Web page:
If Coheed and Cambria weren’t such geeks, they’d be overbearingly pretentious. The New York-based indie-prog-rockers have released five albums since 2002, all of them telling the story of “The Amory Wars,” a sci-fi concept conceived by frontman Claudio Sanchez about a galaxy far, far away and the messianic dude (named Claudio) at the center of it all.
The band’s most recent album, Year of the Black Rainbow, debuted at No. 5 in April — the highest showing ever for a Coheed and Cambria record. It’s a prequel to “The Amory Wars,” and, in step with the group’s geek ambitions (The Amory Wars is also a comic-book series penned by Sanchez), it was simultaneously released as a novel co-written by Sanchez and author Peter David, whose résumé reads like a comic-shop shelf (Batman, Spider-Man, Star Trek).
"I created a concept that I can essentially hide all of my experiences behind,” says Sanchez. “I was pretty shy and still am, to some degree. It was really tough putting my heart on my sleeve. [The characters Coheed and Cambria] were originally a reflection of me and my lover at the time, but they started to take on the life of my parents and my confusion growing up.”
Year of the Black Rainbow, like Coheed and Cambria’s other four albums, can be a tricky listen. And we’re not just talking about the band’s twisty, totally prog time signatures. The story itself is often confusing. Starting with the debut, The Second Stage Turbine Blade (which is actually the second part of “The Amory Wars”), none of the records really follows a chronological timeline. In Keeping Secrets of Silent Earth: 3, from 2003, is the third chapter. Good Apollo, I’m Burning Star IV, Volume One: From Fear Through the Eyes of Madness (2005) is the first half of the fourth part; Good Apollo, I’m Burning Star IV, Volume Two: No World for Tomorrow (2007) is the other half. Got all that?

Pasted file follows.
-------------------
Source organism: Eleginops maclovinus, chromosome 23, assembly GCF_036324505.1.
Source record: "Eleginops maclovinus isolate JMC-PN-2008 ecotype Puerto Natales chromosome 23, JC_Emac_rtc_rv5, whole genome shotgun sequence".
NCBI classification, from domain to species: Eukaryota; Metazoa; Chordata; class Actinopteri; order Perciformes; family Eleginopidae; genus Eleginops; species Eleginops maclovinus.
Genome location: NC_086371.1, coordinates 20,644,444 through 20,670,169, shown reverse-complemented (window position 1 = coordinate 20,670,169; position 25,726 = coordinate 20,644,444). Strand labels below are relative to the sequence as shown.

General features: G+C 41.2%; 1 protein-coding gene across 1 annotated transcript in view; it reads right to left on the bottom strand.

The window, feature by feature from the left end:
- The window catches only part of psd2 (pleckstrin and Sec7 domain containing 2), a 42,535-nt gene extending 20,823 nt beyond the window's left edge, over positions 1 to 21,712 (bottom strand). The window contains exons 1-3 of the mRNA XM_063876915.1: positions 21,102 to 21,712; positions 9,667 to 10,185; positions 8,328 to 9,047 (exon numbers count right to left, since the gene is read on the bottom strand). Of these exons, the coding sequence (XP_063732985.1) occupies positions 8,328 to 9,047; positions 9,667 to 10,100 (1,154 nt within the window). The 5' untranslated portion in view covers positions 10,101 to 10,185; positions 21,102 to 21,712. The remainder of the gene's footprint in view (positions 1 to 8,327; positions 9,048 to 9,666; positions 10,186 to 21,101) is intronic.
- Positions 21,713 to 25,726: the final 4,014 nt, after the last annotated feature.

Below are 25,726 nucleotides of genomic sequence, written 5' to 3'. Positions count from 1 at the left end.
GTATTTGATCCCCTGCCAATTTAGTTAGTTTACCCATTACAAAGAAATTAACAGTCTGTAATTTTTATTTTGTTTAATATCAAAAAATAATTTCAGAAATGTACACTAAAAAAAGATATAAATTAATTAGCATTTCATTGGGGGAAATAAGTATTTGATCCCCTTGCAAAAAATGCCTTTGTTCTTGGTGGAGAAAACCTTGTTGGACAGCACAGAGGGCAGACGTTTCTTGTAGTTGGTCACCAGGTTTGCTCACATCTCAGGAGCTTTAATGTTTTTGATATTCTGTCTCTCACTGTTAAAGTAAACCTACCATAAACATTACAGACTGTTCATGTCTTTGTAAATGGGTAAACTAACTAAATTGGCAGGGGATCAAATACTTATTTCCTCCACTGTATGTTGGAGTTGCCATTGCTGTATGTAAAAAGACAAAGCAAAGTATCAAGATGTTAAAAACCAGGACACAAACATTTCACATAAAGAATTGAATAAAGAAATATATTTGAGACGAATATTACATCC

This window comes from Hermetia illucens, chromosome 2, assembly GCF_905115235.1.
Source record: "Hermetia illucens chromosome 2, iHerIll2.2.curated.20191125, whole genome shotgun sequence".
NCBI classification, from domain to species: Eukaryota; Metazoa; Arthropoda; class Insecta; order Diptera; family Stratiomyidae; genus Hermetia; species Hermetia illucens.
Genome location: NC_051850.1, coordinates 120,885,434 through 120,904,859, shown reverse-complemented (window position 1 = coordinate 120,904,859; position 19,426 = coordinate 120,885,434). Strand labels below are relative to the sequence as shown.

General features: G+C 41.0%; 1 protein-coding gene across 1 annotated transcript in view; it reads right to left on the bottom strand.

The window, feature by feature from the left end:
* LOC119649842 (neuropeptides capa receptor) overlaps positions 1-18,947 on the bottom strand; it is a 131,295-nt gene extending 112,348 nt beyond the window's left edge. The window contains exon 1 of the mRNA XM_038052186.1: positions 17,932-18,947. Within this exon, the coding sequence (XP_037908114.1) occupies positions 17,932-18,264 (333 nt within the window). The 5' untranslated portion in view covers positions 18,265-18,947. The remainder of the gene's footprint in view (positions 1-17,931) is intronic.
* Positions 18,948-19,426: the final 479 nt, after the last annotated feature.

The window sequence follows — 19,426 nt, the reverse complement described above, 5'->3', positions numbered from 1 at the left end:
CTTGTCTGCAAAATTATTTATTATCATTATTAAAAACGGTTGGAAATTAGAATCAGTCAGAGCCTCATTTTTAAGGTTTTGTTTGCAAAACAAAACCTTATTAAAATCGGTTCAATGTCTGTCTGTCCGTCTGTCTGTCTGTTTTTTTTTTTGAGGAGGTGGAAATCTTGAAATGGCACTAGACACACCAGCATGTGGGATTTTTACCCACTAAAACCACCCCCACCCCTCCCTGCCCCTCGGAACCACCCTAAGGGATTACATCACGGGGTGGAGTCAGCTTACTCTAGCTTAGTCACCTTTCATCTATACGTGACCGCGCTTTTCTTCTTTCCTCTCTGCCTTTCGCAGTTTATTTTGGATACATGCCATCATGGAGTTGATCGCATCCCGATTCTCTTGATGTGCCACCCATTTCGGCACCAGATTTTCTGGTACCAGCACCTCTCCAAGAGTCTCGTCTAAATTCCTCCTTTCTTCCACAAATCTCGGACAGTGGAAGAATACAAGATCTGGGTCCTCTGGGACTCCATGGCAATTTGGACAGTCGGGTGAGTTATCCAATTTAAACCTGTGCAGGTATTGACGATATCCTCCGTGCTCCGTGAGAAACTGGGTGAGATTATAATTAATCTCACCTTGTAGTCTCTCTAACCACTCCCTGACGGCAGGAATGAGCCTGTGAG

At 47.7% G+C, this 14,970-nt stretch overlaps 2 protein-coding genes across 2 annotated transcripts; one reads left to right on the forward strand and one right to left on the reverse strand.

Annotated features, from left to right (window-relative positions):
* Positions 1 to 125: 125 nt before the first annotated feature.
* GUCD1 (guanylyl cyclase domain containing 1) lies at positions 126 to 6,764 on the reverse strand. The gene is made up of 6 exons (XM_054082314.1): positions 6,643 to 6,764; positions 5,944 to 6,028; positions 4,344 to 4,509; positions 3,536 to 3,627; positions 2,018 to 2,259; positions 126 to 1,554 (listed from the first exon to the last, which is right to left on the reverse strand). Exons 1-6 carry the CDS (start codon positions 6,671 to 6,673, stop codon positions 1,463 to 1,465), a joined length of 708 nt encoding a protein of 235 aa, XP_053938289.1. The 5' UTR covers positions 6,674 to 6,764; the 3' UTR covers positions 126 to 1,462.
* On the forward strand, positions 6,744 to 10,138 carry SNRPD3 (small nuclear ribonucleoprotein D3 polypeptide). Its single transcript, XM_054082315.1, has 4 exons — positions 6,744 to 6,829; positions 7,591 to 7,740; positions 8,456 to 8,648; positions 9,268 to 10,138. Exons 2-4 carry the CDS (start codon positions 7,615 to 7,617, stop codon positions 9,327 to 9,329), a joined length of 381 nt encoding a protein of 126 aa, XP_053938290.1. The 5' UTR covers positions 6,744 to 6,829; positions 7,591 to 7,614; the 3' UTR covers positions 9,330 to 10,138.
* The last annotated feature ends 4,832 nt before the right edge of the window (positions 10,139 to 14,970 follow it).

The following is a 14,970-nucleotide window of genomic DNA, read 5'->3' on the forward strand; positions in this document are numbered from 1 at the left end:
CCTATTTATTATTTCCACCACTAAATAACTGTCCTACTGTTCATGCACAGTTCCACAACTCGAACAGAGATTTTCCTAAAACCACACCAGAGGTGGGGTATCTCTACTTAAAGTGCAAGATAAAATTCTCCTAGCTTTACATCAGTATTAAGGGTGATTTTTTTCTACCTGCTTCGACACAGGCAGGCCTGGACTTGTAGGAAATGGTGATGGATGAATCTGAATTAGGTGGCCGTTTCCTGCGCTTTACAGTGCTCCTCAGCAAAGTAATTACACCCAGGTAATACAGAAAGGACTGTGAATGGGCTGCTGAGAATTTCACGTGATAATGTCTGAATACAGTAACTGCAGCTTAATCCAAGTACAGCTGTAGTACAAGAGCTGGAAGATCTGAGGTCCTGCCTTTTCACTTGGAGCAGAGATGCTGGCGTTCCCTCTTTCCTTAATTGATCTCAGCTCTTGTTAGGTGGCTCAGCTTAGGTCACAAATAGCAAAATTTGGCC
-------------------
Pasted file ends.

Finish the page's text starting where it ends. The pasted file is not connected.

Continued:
The new album is supposedly the final word on the subject. Or … wait a minute — it’s actually the first word, right? “There are certainly some holes that need to be filled,” says Sanchez. “I think Year of the Black Rainbow helps clear up some of the events that happened previously. I never really thought it was going to get this big. [The story] has a great ending, but it’s still open-ended. It needed some closure.”
Still, Sanchez and the other three members of Coheed and Cambria (guitarist Travis Stever, bassist Mic Todd, and drummer Chris Pennie) designed Year of the Black Rainbow, more so than any of the other albums, to stand on its own as a collection of songs. And there is a more direct and melodic approach to cuts like “Here We Are Juggernaut” and “The Broken” — a contrast to past Coheed and Cambria faves like “Welcome Home,” “A Favor House Atlantic,” and “The Running Free,” which become somewhat knotted along the way.
“I wanted the album to feel very universal,” says Sanchez. “I didn’t want to suffocate the listener with the concept so much. Those fans who want to read the novel can see the relationship between the [songs], but I wanted to be sure those fans who didn’t want to get into the concept could relate to the music.”
Instead of playing Year of the Black Rainbow in its entirety on their summer tour, Coheed and Cambria are offering fans a greatest-hits mix. Sanchez says the band will probably cover all five of the albums — from start to finish, like they did in 2008 with the Neverender concerts — at some point in the future.
But the future is one thing Sanchez is unsure of. Now that he’s wrapped “The Amory Wars” — a pet project more than a dozen years in the making — he may start a new concept. Or he may abandon the whole narrative thing altogether.
Then again, there just may be more of “The Amory Wars” to explore. As George Lucas can tell you, there are tons of tales to be found in galaxies far, far away. “I’m toying around with the idea of a story that frames this one — that goes into the past and connects to the future beyond ‘The Amory Wars,’” says Sanchez. “But at the same time, I’m wondering if I should take a step back and let it breathe. I gotta clear my head and see if this is something I really want to get back into.” —Michael Gallucci
Coheed and Cambria, with Porcupine Tree and the Dear Hunter, play Nautica Pavilion at 7:30 p.m. Tickets: $29.50
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